Ribble Rivers Trust Director Jack Spees said:

“We are really pleased to see this project finally underway. The Ribble Life for Water programme started in early 2019 and over the last year we have been planning and preparing for the works on the ground to get going.

We responded to the outbreak of the coronavirus pandemic by delaying a significant amount of projects and work – even though some of the projects may have been possible under the government guidance – as we felt this was the right thing to do. 

However, as the situation has evolved, after consultation with our partners, contractors, land-owners and tenants, it was agreed that this particular project was safe to carry out under the current restrictions.

After the winter floods set new record river levels in February, the long spell of dry weather has offered a window of opportunity where the river is at record seasonal low, meaning the project can be carried out more safely.

This programme will bring huge benefits – not just to the river, but all riverine wildlife and beyond. At a time when the economy is being severely affected by the Coronavirus, we are pleased that by adapting our working processes we can start work and support local companies.”

John Wade of Wade Group said:

“This project has economic, social and environmental benefits for the community and for Wade Group. In these unprecedented and uncertain times, projects such as this will help Wade Group to retain staff.

Despite the job retention scheme, we believe the only economically sustainable way to ensure the long-term employment of our staff is to undertake works (in a professional manner, whilst strictly adhering to relevant and industry-specific guidance managing COVID-19).

As the income from this project will be shared along the full length of the local supply chain, so too are the benefits of employment retention for many companies and local individuals.

Managing the risk and spread of COVID-19 is of paramount importance at this time. Operations will strictly adhere to the Government’s advice, observing social distancing and following industry specific guidance issued by the Construction Leadership Council.”

ENDS

For further information, additional images or interviews, please call Jack Spees on 01200 444452. You can find further details on the RRT website ribbletrust.org.uk or Twitter @RibbleTrust.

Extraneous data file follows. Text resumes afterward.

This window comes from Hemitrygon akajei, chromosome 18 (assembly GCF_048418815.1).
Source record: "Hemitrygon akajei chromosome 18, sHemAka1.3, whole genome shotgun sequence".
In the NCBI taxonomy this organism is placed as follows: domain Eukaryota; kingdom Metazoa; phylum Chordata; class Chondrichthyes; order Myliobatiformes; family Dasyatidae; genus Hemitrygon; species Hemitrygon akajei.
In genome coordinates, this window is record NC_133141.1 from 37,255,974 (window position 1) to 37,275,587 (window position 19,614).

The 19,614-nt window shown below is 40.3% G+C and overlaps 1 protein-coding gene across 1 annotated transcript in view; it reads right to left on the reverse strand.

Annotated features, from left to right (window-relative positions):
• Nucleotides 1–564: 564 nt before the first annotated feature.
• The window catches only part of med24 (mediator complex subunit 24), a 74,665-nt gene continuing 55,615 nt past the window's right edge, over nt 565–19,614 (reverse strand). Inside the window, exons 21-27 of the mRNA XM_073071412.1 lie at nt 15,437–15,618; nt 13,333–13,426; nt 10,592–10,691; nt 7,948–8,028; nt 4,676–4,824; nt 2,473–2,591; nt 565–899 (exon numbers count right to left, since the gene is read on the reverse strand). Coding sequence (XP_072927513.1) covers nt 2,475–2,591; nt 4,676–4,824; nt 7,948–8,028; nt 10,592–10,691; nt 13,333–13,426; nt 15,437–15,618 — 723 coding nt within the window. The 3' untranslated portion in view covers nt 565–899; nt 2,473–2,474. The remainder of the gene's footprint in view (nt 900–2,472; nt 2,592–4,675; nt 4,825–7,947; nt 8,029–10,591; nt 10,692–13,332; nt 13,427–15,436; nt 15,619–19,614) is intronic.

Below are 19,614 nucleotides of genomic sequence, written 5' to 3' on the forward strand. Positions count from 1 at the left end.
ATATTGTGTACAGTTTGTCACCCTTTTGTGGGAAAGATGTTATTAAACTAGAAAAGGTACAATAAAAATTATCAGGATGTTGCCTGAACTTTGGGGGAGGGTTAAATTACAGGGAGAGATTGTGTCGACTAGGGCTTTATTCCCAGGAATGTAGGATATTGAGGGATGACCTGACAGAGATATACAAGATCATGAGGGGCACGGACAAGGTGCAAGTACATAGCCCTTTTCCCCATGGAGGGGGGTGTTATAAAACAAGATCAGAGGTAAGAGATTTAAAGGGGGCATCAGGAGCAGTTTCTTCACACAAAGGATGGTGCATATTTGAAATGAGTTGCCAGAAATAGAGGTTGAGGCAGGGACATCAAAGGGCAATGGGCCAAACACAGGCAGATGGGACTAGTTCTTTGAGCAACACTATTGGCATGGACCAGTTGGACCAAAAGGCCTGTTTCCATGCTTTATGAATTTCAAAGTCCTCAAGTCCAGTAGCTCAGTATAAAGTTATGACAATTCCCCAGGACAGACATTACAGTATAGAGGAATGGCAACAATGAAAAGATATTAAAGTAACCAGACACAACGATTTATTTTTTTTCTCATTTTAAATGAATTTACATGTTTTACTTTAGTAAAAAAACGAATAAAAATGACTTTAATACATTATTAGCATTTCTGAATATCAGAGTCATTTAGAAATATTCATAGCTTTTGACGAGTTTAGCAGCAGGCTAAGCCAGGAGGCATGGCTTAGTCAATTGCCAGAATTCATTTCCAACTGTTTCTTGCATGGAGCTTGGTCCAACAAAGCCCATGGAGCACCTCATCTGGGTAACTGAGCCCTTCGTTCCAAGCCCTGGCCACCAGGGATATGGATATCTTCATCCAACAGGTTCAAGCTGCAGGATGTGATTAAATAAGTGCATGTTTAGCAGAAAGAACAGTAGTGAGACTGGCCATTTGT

NOTES TO EDITORS

The Ribble Rivers Trust (RRT) is an environmental charity established in 1997 to protect and restore the rivers, streams and watercourses within the Ribble catchment and to raise public awareness of the value of our local rivers and streams.

The Ribble Catchment is the area of land that is drained by the River Ribble and its major tributaries: the Hodder, Calder and Darwen. It covers a varied landscape stretching from the rural hills of the Yorkshire Dales and the source of the River Ribble, to major urban areas of Lancashire including Blackburn, Burnley and Preston.

Ribble Rivers Trust became a Charity in 1998 and its staff and volunteers have delivered an enormous amount of work across the 700 square-mile Ribble Catchment; from Ribblehead in the Yorkshire Dales to Preston and everywhere in between.

Initially set up as a voluntary organisation, the Trust employed its first member of staff in 2005 and established a base in Clitheroe. As part of its 20-year anniversary, the Ribble Trust has focused activities to improve and celebrate the streams and rivers of Clitheroe and the wider Ribble Valley, including this project. For more information visit ribbletrust.org.uk.

Ribble Life for Water

Ribble Life for Water is the second collaborative programme to be progressed by the Ribble’s Catchment Partnership led by Ribble Rivers Trust. As the Partnership’s successful Ribble Life Together programme nears completion, Ribble Life for Water is a £1.45m programme, made up of 10 projects that target different issues affecting the Ribble and its tributaries, across the catchment.  Predominantly civil engineering projects, the work will see significant investment in local business, from contractors to suppliers.

Marine Conservation Zones

Marine Conservation Zones are designated under the Marine and Coastal Access Act (2009). They protect nationally important marine wildlife, habitats, geology and geomorphology. The Marine Conservation Zone Project concerns the selection of MCZs in English inshore waters and offshore waters next to England, Wales and Northern Ireland. Sites will be selected to protect not just the rare and threatened, but the range of marine wildlife.

For more information visit data.gov.uk/marine-conservation-zones-england

Environment Agency Oxygenation Survey 2018

Concerns over the removal of the weir leading to the loss of an oxygenating feature were addressed with a study by the EA, conducted during the hot weather of 2018, which showed that the oxygen levels upstream of the weir were ‘super saturated’, and therefore the weir was allowing oxygen to escape the water, so the weir provided no oxygenation benefit.